Pregnancy can sometimes be a precarious and stressful period in the best of circumstances. But during an epidemic, those concerns can multiply quickly. Researchers are now working to find meaning for new coronaviruses - as well as their impact on our daily lives - for pregnant people. And health care providers are organizing a game with mothers on how to best manage care in the light of the increasing restrictions on public contact.

Issues WHO Guideline to Protect Pregnant Women from Coronavirus
Older and pregnant women are at greater risk for the corona virus
Health desk So far 408 cases of coronavirus infection have been reported in the country. Older and pregnant women are at greater risk for the corona virus. The World Health Organization (WHO) has released a guideline to protect pregnant women from the corona virus.
According to the WHO, there are certain factors that need to be taken care of in order to protect a pregnant woman from the corona virus outbreak. Doing so will not only safeguard you but will also not affect the health of the baby growing in your womb.
Take care of these four things
Wash hands regularly with soap or sanitizer.
Keep a certain distance from others
Hand, tissue or handkerchief placed on the mouth before coughing or sneezing
WHO advises pregnant women to seek medical attention immediately if fever, cough, cold or difficulty breathing. If the symptoms of the corona virus appear, keep yourself in isolate for 2 weeks. This will protect you, your child, and those around you.

Q1. What effect does coronavirus have on pregnant women?
Generally, pregnant women do not appear to be more likely to be severely unwell than other healthy adults if they develop the new coronavirus. It is expected the large majority of pregnant women will experience only mild or moderate cold/flu like symptoms.

More severe symptoms such as pneumonia appear to be more common in older people, those with weakened immune systems or long-term conditions. As yet, there is no evidence that pregnant women who get this infection are more at risk of serious complications than any other healthy individuals.

If you think you may have symptoms of COVID-19 you should use the NHS 111 online service for information. If you develop more severe symptoms or your recovery is delayed this may be a sign that you are developing a more significant chest infection that requires enhanced care. Our advice remains that if you feel your symptoms are worsening or if you are not getting better you should contact your maternity care team or use the NHS 111 online service for further information and advice.

Q2. What effect will coronavirus have on my baby if I am diagnosed with the infection?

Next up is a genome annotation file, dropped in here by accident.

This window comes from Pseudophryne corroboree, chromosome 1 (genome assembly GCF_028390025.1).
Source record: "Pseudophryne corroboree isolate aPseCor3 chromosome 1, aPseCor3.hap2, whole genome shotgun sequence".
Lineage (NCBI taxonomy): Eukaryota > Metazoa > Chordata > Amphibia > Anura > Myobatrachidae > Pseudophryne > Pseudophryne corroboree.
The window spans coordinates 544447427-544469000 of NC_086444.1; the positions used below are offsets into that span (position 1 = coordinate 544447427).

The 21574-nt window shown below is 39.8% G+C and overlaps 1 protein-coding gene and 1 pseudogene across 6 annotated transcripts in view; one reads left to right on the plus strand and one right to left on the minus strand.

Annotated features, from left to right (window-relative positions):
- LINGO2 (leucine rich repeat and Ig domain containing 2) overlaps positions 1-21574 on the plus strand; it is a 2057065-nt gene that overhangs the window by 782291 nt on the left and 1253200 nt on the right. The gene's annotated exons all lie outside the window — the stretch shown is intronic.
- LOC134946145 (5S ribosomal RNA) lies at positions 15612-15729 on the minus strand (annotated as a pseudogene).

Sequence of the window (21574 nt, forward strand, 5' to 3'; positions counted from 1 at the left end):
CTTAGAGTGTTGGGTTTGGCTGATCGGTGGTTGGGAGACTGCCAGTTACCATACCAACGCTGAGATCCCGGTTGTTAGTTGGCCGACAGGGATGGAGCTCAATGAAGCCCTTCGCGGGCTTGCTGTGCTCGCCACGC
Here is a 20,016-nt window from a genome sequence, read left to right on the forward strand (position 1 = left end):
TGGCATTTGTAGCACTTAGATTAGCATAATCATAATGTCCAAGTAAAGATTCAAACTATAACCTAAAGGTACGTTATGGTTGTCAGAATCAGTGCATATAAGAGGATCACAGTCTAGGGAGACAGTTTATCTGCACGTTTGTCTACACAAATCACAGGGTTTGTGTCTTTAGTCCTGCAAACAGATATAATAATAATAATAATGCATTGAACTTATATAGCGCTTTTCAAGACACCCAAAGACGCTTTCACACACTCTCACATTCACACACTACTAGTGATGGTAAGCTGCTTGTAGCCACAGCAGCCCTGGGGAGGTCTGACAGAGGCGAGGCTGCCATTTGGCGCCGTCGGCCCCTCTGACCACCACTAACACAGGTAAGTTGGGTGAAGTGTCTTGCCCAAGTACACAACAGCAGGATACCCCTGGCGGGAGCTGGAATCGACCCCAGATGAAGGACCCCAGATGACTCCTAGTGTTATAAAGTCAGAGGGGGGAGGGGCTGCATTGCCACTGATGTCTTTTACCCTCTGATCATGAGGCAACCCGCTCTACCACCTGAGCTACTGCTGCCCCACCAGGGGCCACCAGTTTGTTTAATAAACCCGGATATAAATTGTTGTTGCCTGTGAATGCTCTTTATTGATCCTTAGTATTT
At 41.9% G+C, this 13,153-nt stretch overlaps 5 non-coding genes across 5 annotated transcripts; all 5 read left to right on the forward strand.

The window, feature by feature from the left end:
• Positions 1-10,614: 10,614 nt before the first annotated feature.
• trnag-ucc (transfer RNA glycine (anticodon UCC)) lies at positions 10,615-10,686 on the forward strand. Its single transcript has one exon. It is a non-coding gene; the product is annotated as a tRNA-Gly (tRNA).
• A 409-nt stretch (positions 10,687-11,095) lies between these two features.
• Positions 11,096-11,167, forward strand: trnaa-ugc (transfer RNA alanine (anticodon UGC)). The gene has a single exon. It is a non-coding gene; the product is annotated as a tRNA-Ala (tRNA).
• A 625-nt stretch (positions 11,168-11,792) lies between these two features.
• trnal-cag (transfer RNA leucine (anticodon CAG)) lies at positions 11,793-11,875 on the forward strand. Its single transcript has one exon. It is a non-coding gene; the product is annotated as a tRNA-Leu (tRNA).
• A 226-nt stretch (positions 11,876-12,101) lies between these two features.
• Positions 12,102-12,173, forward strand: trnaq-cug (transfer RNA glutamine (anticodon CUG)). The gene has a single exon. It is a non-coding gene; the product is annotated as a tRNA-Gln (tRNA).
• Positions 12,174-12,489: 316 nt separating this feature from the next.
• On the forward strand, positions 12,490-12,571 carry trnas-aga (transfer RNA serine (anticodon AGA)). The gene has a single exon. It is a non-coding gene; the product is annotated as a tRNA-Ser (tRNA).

As this is a very new virus we are just beginning to learn about it. There is no evidence to suggest an increased risk of miscarriage.

There is also no evidence that the virus can pass to your baby while you are pregnant or during birth (this is called vertical transmission). Two cases of possible vertical transmission have been reported. In both cases, it remains unclear whether transmission was prior to or soon after birth. Another recent report from China of four women with coronavirus infection when they gave birth found no evidence of the infection in their newborn babies. Expert opinion is that the baby is unlikely to be exposed during pregnancy. It is also therefore considered unlikely that if you have the virus it would cause problems with the baby’s development, and none have been observed currently.

Some babies born to women with symptoms of coronavirus in China have been born prematurely. It is unclear whether coronavirus caused early labour, or whether it was recommended that the baby was born early in order to preserve the mother’s health.

The UK is conducting near-real-time surveillance of all women who develop COVID-19 during pregnancy and their newborn babies, through well-established systems already used by all maternity units. We will update this information if and as soon as there is any change in the evidence.
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Issues WHO Guideline to Protect Pregnant Women from Coronavirus 
Pregnancy can sometimes be an uncertain and stressful period in the best of circumstances. But during a pandemic, that anxiety can quickly multiply. Researchers are working quickly to learn more about what the new coronavirus — as well as its impact on our daily lives — means right now for people who are pregnant. And health care providers are game-planning with mothers about how to best manage care in light of growing limits on public contact.